In comparison to classroom, online learning lacks the required academic direction, assessment and inter-activeness. Online classes are often affected by poor internet connectivity, data expiry and power outages. Moreover, school is not merely a place for academic activity, it is a hub for many co-curricular activities. Students are fast losing their social skills and talents due to excessive dependence on technology. Additionally, 63 per cent of Bangladesh’s school-age children have no internet access at home, according to a report of UNICEF-International Telecommunication Union (ITU). These issues have definitely barred the effectiveness of online education in Bangladesh but the quality perspective of the same remained the greatest dilemma.
Many reports and features talked about the problems of the students using technological platforms. But unfortunately, our teachers are also very much inefficient in using online platforms for educating children. Most of our teachers are not well trained and the educational institutes did not do much to train their workforce. Initially there was heavy chaos in initiating online classes especially at the rural areas. The experience was nightmare for many of the children. Moreover, it was even impossible to avail data connectivity for many poor families during this pandemic as their income was shrinking.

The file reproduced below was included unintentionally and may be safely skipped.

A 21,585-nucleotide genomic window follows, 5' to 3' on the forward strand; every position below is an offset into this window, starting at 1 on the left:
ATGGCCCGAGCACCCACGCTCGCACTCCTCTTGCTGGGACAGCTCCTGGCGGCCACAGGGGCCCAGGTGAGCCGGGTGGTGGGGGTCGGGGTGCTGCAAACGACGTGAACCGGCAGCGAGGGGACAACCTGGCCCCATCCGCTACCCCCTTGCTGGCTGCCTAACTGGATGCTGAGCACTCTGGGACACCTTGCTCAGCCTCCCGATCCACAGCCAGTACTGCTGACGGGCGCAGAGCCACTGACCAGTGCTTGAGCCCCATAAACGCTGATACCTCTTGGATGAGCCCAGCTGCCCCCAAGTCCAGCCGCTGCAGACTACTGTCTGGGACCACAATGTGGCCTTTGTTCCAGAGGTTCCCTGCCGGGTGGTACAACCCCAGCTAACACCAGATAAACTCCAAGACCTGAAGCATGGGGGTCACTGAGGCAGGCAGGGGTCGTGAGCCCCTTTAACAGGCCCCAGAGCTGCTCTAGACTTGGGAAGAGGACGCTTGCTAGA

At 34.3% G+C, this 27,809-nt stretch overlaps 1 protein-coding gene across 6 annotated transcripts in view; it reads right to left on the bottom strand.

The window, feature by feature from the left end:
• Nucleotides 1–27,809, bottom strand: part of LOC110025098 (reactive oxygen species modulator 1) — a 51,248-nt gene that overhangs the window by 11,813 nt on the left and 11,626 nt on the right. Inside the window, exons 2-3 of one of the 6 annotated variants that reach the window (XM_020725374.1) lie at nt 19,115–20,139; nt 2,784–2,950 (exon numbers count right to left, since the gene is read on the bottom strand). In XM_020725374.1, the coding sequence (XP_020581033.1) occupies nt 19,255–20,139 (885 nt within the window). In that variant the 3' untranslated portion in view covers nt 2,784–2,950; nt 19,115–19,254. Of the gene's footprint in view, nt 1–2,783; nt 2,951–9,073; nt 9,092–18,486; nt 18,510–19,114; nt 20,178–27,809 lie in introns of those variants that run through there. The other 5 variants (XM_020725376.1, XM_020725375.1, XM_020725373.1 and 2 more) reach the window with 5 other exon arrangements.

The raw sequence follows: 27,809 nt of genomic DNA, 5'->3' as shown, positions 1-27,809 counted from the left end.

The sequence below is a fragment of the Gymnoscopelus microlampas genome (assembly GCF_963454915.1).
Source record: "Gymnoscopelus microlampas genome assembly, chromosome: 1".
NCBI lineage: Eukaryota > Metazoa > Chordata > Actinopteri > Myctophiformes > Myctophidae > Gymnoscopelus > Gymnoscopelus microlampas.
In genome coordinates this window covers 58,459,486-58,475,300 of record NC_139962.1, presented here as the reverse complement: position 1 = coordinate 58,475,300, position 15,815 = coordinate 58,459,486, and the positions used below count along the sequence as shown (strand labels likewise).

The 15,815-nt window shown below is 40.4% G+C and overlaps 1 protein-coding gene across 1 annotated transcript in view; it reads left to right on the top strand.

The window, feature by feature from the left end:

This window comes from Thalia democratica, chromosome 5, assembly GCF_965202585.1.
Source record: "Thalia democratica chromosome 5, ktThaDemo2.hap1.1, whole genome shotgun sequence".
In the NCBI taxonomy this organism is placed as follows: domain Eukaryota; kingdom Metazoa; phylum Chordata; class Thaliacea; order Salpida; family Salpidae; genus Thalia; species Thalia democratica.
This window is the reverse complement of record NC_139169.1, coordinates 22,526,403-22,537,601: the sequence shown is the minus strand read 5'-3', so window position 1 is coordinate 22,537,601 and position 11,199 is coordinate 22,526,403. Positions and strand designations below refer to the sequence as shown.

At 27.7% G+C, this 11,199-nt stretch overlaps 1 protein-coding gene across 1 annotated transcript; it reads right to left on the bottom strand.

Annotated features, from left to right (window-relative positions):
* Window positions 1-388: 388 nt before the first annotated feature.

Along with quality of education, the schools, colleges and universities are liable to form their students with the concept of discipline, which is greatly required to shape the future of the next generation of Bangladesh. But the online classes during this pandemic were quite far from that. The routines were not properly followed in most of the cases. The teachers, responsible for shaping the future of the nation, were irregular in taking the classes. Many classes were missed and never covered.